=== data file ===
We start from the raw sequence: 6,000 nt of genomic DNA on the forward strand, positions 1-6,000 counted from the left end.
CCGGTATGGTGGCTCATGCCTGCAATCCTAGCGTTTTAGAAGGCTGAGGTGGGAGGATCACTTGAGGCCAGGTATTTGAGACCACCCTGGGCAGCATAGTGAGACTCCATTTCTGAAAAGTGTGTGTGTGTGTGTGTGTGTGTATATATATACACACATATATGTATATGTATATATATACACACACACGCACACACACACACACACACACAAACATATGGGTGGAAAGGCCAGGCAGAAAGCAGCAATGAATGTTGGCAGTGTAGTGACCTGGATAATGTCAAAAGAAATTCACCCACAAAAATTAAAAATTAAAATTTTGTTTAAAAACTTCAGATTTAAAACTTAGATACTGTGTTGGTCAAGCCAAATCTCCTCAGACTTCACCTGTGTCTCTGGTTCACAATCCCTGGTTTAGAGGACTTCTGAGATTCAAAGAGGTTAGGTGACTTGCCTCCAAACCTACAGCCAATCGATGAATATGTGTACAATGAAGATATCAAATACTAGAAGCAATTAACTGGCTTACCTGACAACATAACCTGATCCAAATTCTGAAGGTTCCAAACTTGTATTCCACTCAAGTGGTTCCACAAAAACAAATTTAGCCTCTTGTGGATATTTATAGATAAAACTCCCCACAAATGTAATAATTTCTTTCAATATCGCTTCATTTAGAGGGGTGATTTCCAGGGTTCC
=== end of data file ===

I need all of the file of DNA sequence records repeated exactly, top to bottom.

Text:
We start from the raw sequence: 6,000 nt of genomic DNA on the forward strand, positions 1-6,000 counted from the left end.
CCGGTATGGTGGCTCATGCCTGCAATCCTAGCGTTTTAGAAGGCTGAGGTGGGAGGATCACTTGAGGCCAGGTATTTGAGACCACCCTGGGCAGCATAGTGAGACTCCATTTCTGAAAAGTGTGTGTGTGTGTGTGTGTGTGTATATATATACACACATATATGTATATGTATATATATACACACACACGCACACACACACACACACACACAAACATATGGGTGGAAAGGCCAGGCAGAAAGCAGCAATGAATGTTGGCAGTGTAGTGACCTGGATAATGTCAAAAGAAATTCACCCACAAAAATTAAAAATTAAAATTTTGTTTAAAAACTTCAGATTTAAAACTTAGATACTGTGTTGGTCAAGCCAAATCTCCTCAGACTTCACCTGTGTCTCTGGTTCACAATCCCTGGTTTAGAGGACTTCTGAGATTCAAAGAGGTTAGGTGACTTGCCTCCAAACCTACAGCCAATCGATGAATATGTGTACAATGAAGATATCAAATACTAGAAGCAATTAACTGGCTTACCTGACAACATAACCTGATCCAAATTCTGAAGGTTCCAAACTTGTATTCCACTCAAGTGGTTCCACAAAAACAAATTTAGCCTCTTGTGGATATTTATAGATAAAACTCCCCACAAATGTAATAATTTCTTTCAATATCGCTTCATTTAGAGGGGTGATTTCCAGGGTTCC